TORONTO – It was halfway through the second period - 9:59 left, to be exact - and the Toronto Maple Leafs were all over the San Jose Sharks.
Phil Kessel’s power play goal tied the game just seconds earlier, erasing an early 2-0 hole for his club. Toronto had already poured 15 shots on net in the second period alone, and all of the early momentum the Sharks had from their strong start was gone.
“Coach, he let us know what the night was looking like, and how bad we were in that stretch,” Joe Pavelski said of the TV timeout.
And, just like that, the tables were turned.
The Sharks registered the next 12 shots on goal, took the lead on Brad Stuart’s goal later in the frame, and recorded their sixth straight win, 4-2 at the Air Canada Centre on Tuesday night.
“I think maybe got a little lackadaisical at the start of that period for about 10 minutes. They really gave it to us,” said Joe Thornton, whose five-on-three goal gave the Sharks a two-goal advantage in the first period.
“The 10-minute mark it just kind of switched. We had a time out and kind of flipped it back on them. It wasn’t a very good 10 minutes, but we recovered and ended up winning.”
Todd McLellan expressed his displeasure a tad more emphatically than the captain.
“It was actually embarrassing for a while how poorly we were playing,” he said. “We had to have a little chat, and get everybody re-focued. After that, it wasn’t a Picasso by any means, but at least we got our game back.”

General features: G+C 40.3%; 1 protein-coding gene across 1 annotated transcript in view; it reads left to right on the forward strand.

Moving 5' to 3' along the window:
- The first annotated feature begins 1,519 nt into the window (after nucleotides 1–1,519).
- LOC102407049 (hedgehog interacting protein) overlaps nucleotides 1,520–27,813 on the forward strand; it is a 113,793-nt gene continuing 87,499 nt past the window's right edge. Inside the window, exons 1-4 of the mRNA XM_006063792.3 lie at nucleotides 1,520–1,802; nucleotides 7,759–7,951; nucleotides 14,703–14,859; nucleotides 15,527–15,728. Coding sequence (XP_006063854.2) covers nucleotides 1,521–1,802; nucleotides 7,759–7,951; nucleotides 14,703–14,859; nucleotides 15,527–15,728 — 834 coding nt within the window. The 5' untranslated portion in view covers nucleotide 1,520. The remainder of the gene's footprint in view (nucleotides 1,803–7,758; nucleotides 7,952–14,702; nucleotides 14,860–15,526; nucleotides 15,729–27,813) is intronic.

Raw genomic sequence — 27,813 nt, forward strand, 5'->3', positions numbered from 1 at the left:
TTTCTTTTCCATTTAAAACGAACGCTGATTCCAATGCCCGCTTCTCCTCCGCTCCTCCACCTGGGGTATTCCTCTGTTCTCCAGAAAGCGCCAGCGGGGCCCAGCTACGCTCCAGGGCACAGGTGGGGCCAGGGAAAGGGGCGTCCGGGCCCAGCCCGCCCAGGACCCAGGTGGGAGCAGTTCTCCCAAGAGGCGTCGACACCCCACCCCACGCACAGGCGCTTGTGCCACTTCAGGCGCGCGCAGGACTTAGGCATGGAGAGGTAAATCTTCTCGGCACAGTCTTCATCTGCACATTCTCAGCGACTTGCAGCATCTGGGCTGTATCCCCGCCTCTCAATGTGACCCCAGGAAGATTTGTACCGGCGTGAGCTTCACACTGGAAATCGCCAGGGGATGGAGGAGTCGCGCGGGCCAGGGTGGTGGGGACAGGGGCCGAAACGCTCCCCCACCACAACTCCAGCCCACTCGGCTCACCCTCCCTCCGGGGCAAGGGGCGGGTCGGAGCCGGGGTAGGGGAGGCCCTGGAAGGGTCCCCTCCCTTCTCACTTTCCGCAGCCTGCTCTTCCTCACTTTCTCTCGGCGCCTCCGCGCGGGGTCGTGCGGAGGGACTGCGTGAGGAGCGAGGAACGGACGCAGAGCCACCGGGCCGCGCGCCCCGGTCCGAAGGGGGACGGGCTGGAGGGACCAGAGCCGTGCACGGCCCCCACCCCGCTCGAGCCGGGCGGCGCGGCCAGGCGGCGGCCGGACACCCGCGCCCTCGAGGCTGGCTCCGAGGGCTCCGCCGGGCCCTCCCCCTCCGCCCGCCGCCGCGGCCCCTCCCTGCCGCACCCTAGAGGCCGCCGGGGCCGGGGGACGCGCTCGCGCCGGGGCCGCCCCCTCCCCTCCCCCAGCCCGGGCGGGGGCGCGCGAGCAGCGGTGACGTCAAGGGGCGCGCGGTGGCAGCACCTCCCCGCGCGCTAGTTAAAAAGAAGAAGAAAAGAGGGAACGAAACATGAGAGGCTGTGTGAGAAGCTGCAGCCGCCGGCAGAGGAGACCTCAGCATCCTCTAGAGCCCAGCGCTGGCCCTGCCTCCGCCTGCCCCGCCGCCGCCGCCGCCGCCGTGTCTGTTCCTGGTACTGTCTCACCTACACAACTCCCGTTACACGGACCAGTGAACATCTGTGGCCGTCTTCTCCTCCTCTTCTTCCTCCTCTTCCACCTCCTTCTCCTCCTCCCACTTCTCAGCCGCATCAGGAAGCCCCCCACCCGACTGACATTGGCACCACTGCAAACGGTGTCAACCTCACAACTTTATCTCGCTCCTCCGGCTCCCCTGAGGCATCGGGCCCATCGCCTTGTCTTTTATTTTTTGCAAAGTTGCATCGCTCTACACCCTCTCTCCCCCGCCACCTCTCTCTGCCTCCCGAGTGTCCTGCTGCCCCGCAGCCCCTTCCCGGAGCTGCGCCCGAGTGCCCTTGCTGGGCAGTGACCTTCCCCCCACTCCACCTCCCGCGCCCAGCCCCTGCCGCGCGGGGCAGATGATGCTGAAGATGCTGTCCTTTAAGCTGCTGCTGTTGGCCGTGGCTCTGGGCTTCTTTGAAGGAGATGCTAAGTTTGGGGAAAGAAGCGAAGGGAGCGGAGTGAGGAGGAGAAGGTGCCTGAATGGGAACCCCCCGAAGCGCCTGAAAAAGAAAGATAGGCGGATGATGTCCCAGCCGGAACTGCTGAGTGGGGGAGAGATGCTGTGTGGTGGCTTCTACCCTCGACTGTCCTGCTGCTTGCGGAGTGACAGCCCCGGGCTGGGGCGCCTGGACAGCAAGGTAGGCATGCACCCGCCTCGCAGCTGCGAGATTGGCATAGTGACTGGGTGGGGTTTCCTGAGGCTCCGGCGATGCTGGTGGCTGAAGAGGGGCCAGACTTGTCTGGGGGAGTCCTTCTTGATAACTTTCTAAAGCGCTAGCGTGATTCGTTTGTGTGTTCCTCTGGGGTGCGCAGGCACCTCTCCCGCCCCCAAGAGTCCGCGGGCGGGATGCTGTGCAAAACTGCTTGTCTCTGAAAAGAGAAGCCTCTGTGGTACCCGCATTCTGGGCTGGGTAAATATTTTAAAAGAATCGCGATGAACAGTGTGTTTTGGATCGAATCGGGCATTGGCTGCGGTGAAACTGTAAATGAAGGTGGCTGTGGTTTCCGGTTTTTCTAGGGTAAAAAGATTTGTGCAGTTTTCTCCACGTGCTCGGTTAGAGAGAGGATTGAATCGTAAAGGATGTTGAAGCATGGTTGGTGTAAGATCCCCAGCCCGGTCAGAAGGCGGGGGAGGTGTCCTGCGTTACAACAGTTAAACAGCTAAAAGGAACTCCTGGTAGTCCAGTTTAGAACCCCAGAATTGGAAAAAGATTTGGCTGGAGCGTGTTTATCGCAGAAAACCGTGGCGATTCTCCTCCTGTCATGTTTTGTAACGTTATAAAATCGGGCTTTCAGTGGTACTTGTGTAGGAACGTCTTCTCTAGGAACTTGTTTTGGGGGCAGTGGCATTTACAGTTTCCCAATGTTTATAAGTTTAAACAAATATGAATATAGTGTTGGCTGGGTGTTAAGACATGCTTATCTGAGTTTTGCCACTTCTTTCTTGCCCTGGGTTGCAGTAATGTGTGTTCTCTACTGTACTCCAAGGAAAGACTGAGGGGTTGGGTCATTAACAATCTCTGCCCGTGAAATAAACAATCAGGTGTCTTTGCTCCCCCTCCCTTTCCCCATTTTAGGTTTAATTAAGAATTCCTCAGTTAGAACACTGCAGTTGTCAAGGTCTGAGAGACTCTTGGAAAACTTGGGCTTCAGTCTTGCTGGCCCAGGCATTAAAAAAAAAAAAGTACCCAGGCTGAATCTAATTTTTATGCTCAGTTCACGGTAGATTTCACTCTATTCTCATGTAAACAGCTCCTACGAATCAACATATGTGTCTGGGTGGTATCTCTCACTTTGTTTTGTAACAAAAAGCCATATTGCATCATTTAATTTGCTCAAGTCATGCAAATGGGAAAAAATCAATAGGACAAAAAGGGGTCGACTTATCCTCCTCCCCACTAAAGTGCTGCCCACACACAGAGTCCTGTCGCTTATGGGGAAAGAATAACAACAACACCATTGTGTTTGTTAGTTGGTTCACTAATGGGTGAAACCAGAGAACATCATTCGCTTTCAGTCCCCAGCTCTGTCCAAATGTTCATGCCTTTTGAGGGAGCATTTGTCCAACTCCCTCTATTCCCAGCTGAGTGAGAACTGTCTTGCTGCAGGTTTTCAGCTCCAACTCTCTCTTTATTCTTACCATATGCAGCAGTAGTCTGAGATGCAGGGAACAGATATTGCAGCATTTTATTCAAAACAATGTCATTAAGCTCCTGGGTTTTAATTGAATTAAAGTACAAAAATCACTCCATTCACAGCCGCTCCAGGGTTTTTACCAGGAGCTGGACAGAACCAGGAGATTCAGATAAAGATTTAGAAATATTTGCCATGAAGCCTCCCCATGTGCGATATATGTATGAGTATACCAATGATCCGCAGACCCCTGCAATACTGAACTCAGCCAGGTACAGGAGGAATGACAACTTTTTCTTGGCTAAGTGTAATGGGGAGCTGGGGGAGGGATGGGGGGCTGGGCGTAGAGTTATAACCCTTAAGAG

Stuart’s game-winner came with four minutes left in the second. The defenseman skated up the wall, directed the puck towards the front of the net, and got a fortunate redirection off of Toronto forward Jerred Smithson’s stick. Smithson was trying to keep Pavelski out of the crease.
“I think they were tired, and we had it working around pretty good, so there was a little bit of open ice,” Stuart said. “You just try to get your shots in, and I was able to get a little bit of a lucky bounce.”
That goal helped make up for Stuart’s mistake early in the second, when he let Mason Raymond blow past him for a two-on-one rush on a Toronto power play, resulting in the Maple Leafs’ first goal when Raymond wristed it through Antti Niemi.
According to McLellan, Stuart’s mistake was a reflection of his team’s play at that point.
“We were going through a phase there where everybody was playing that way,” said the head coach. “Sometimes when you make those mistakes you have somebody there to cover up, but we were non-existent for a good 11-12 minutes.”
Still, the Sharks were able to recover and capture the opening game of a four-game road trip. San Jose outshot the Maple Leafs 10-8 in a defensively responsible third, and Logan Couture’s empty-netter ensured San Jose would extend its winning streak.
The Sharks improved to 9-2-3 on the road, and still own the NHL’s best winning percentage (19-3-5, .796).
“Definitely didn’t have our A-game tonight, throughout the night,” Pavelski said. “But, guys did a good job battling. Once we got that final lead, we were able to hold on pretty well.”